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I've always wanted to be a pilot from the age of 3. I've always dreamed about flying high in the sky above the clouds and getting that amazing experience that you can't get any other way.

I'm now turning 16 and am realising it is coming close for me to start my goal of becoming a pilot.

I would appreciate if anyone could give me some advice on what to do to become a pilot.

What qualifications you need? Where you train? Wages? What are the health requirements? Etc

This is for a pilot in the UK who is hoping to work in Dubai for Emirates.

Thanks.

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closed as primarily opinion-based by Simon, jklingler, Federico, GdD, RockPaperLizard Mar 11 '16 at 9:12

Many good questions generate some degree of opinion based on expert experience, but answers to this question will tend to be almost entirely based on opinions, rather than facts, references, or specific expertise. If this question can be reworded to fit the rules in the help center, please edit the question.

  • $\begingroup$ Typically to get to work for an airline like Emirates, you are going to have to put in many years of experience at smaller regional airlines and work your way up into the "major leagues". Some companies like Emirates have very high entrance standards so make sure you stay educated, out of trouble, and proficient throughout the journey to that company. Try to connect with an Emirates pilot and find out how they got to where they are. $\endgroup$ – Ron Beyer Mar 11 '16 at 15:18
  • $\begingroup$ There's only one place I can think of that will take an untrained person and teach them to fly and pay them for it rather than the other way around: the military. $\endgroup$ – TomMcW Mar 11 '16 at 23:48
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What you could do right now is train to be a glider pilot. You probably already have the right age. It is a wonderful experience, and it will be a good basis for a power license.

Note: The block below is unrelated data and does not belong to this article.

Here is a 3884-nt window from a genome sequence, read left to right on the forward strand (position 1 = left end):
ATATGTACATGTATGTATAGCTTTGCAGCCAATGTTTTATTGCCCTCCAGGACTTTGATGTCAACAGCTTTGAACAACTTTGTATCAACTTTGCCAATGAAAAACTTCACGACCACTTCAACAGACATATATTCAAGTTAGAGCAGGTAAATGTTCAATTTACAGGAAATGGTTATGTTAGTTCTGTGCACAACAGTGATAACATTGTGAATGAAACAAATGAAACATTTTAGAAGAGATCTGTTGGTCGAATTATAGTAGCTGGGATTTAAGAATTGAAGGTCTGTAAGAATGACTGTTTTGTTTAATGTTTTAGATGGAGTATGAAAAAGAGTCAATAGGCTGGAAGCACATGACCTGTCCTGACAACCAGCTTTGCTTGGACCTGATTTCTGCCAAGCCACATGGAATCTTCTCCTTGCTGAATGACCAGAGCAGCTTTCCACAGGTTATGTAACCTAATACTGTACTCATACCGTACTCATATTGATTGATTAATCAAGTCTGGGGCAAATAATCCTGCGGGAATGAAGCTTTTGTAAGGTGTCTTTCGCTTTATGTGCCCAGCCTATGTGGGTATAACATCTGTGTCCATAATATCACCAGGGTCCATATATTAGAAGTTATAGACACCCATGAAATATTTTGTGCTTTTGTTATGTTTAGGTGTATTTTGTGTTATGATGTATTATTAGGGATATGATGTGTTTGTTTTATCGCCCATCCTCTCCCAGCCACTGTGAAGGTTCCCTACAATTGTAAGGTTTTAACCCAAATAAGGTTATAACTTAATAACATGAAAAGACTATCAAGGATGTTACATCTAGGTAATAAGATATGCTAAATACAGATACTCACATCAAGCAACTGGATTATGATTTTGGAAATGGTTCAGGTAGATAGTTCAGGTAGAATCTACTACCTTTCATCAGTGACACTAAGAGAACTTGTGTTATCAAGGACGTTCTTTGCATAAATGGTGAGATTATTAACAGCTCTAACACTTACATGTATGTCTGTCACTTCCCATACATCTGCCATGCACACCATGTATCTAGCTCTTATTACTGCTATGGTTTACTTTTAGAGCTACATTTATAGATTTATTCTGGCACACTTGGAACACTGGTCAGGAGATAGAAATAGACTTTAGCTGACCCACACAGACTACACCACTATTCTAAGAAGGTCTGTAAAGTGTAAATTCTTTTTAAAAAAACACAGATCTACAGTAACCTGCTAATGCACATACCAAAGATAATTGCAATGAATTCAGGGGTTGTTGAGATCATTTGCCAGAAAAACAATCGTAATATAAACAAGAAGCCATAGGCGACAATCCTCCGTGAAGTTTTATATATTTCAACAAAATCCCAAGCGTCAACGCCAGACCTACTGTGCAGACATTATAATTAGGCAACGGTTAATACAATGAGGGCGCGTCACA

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  • $\begingroup$ What I hear from other pilots I know is that learning to glide actually makes you a much better powered pilot as it teaches you the importance of coordinated flight and using your feet whereas it's easy to be sloppy with your feet if you've never done it before. Good footwork is important in flying. Also, gliding will give you great experience in judging the flight envelope of any airplane... In gliding you learn to make the best and most efficient use of the only energy source you have - altitude and gravity (okay, thermals, but yeah). I plan on learning to glide one of these years soon. $\endgroup$ – Pugz Mar 11 '16 at 7:06
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Remember that the great majority of pilots don't get paid to fly, we pay to fly - for lessons, renting or buying a plane, fuel, etc. There's a big difference between the effort, qualifications, and money needed to become a private pilot, and what's needed to become a comercial or airline pilot. In the US, at least, anyone in reasonably good health can become a sport or private pilot.

I hope I'm not offending anyone here when I say that being a commercial pilot is work, and making just about anything into an 8-5 job can take the edge off that amazing experience. Or at least it seems that way to this private pilot :-)

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